In Today’s edition of The Heartland Daily Podcast, we listen in as Senior Fellow Peter Ferrara joins The Joyce Kaufman Show to talk about his upcoming book, Power to the People: The New Road to Freedom and Prosperity for the Poor, Seniors, and Those Most in Need of the World’s Best Health Care.
In today’s edition of The Heartland Daily Podcast, Managing Editor of Health Care News Sean Parnell speaks with Devon Herrick. Herrick, a senior fellow in health care policy at the National Center for Policy Analysis, discusses the fifth anniversary of Obamacare and what the touted drop in the number of uninsured really means.
In today’s edition of The Heartland Daily Podcast, managing editor of Health Care News, Sean Parnell, talks with John R. Graham. Graham is a senior fellow in health care policy at the National Center for Policy Analysis. Graham and Parnell discuss the health care related impacts of the proposed GOP budget.
There are three paths Congress could take in the wake of a ruling from the Supreme Court that strikes down the Obamacare insurance exchange subsidy system. They amount to a path toward doing nothing, a path toward doing something, and a path toward doing everything.
The Obama Administration was apparently shocked when the U.S. Supreme Court agreed to hear the case of King v. Burwell, which challenges insurance subsidies flowing through federal Exchanges. The Affordable Care Act (ACA) clearly states that subsidies flow only through Exchanges established by States.
New York State Attorney General Eric Schneiderman made a shocking announcement earlier this month. He alleged that DNA tests his office commissioned found that about 80% of GNC supplements tested, including those sold as Ginkgo Biloba, St. John’s Wort, and Ginseng didn’t actually have any of the herb in the capsules.
In this edition of the Heartland Daily Podcast, Research Fellow Sean Parnell sits down with Texas Public Policy Foundation’s John Davidson. Davidson discusses his latest paper, “Medicaid Expansion by Another Name,” which describes the largely unsuccessful efforts of several Republican governors to get even modest reforms of Medicaid in exchange for expanding the program under Obamacare.
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From its inception, the Affordable Care Act (ACA)—popularly called Obamacare— has been touted as the necessary fix for the nation’s health care system needed prior to its passage. Yes, it’s going to cost nearly $2 trillion over the next decade that the nation doesn’t have. Yes, it’s going to radically transform the entire health care marketplace and lead to significant cost increases for families and taxpayers. But no matter what the costs, the Obama administration told us, Obamacare is necessary because there were roughly 49 million Americans without health insurance in 2010, and something had to be done about it.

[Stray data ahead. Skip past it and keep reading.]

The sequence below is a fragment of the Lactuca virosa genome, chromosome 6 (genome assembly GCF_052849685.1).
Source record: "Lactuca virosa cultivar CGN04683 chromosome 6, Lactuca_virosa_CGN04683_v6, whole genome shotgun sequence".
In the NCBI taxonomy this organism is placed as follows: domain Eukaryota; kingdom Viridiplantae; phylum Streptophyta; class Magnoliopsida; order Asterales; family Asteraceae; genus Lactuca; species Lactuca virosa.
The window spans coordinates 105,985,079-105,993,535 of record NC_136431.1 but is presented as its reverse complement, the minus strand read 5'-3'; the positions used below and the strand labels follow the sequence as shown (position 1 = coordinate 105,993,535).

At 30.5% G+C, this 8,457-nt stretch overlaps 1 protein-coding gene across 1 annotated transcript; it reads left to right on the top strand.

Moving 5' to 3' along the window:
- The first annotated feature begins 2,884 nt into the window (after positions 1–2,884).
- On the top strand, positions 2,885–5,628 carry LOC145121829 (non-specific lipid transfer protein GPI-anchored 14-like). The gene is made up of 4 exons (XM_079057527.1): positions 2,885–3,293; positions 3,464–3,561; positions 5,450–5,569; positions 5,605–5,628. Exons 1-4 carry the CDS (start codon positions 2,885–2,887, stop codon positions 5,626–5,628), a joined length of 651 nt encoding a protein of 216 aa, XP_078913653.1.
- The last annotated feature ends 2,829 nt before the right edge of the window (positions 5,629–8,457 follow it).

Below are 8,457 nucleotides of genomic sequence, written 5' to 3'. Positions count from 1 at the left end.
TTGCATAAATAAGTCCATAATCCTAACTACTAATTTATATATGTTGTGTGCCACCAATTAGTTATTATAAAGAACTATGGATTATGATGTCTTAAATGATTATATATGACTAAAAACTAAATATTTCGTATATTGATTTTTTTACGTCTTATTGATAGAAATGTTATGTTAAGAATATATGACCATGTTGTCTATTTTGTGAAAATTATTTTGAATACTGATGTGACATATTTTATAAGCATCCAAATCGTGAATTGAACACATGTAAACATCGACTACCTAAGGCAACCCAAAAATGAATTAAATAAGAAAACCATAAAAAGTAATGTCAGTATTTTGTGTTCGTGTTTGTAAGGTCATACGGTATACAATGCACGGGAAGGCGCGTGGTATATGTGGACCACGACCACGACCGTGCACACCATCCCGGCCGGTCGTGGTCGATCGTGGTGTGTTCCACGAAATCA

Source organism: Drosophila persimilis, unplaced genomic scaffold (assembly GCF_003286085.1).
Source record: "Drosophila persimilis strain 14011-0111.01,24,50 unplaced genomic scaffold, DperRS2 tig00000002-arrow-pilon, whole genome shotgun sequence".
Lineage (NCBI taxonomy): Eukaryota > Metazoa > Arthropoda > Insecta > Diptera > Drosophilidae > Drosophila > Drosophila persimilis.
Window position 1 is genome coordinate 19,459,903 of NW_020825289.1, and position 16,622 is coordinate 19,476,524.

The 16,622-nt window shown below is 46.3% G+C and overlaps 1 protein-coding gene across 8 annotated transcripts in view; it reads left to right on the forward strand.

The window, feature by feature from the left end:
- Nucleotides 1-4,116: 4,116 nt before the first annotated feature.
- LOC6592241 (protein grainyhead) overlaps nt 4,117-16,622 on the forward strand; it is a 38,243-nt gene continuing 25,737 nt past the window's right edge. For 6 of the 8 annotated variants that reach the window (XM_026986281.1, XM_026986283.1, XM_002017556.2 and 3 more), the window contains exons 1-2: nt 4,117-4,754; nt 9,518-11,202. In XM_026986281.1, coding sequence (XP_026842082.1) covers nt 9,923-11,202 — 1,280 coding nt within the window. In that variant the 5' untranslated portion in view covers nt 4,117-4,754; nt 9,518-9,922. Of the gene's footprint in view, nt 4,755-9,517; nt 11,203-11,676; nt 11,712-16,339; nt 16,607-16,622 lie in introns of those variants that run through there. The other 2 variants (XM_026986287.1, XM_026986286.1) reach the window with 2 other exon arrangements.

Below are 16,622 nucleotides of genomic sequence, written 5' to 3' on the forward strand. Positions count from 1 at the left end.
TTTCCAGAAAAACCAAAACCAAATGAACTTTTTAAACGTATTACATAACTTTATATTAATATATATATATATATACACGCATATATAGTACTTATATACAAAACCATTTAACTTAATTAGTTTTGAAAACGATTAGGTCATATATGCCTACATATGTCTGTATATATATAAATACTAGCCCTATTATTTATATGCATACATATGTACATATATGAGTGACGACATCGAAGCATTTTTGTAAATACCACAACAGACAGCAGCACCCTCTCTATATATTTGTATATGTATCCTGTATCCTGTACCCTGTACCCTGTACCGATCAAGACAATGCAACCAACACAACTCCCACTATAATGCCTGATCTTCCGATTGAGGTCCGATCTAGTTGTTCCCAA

“Social responsibility” activists want universities and pension funds to eliminate fossil fuel companies from their investment portfolios. They plan to spotlight their demands on “Global Divestment Day,” February 13-14. Their agenda is misguided, immoral, lethal … even racist.
State officials in Ohio filed a lawsuit on Monday, Jan. 26 alleging Obamacare tax assessments against government agencies are unconstitutional. Unsurprisingly, the case was covered closely by major media outlets across the nation.
“I’m sorry sir,” the polite Healthcare.gov customer-service agent said. “There’s nothing I can do. You’re either going to have to enroll in Medicaid or you’re going to have to pay the full health-insurance rate.”
Can anyone remember how awful the U.S. healthcare free market system was that it needed to be replaced by the Affordable Care Act, otherwise known as ObamaCare? Can’t remember? That’s because it was ranked one of the best of the world and represented 17.9% of the nation’s economy in 2014. That’s down from the 20% it represented in 2009 when ObamaCare was foisted on Americans.
Director of Communications Jim Lakely talks to Managing Editor of Healthcare News and Research Fellow Sean Parnell about the past year in regards to healthcare and the obamacare law. They discuss the failures from the launch of the government healthcare websites to the lackluster enrollment numbers.
When people clamor for Congress to pass a “free-market health plan,” they are forgetting two things: Congress only does laws, which restrict freedom. We need fewer laws, not more. And the free market is by nature not a plan.
Big laws like ObamaCare are designed by special-interest groups, such as the “insurance” (managed care) cartel, Big Hospitals, Big Pharma, and influential groups that want their benefits (abortion, contraception, drug and alcohol rehab, AIDS therapy, etc.) paid for by people who would never use them.
Darcie Johnston of Vermonters for Health Care Freedom discusses Governor Peter Shumlin’s recent announcement he would abandon plans to implement single-payer health care in Vermont. Shumlin has based his last three campaigns in large part on his single-payer advocacy, and he managed to get Vermont closer than probably any state has ever come to embracing fully government-run health care.
How could it be that according to a new Gallup polling, President Obama’s approval rating is at its highest in over a year! This is less than two months after the November mid-term election when President Obama and the Democratic Party suffered a shellacking by Republicans over policies that did not set well with many voters.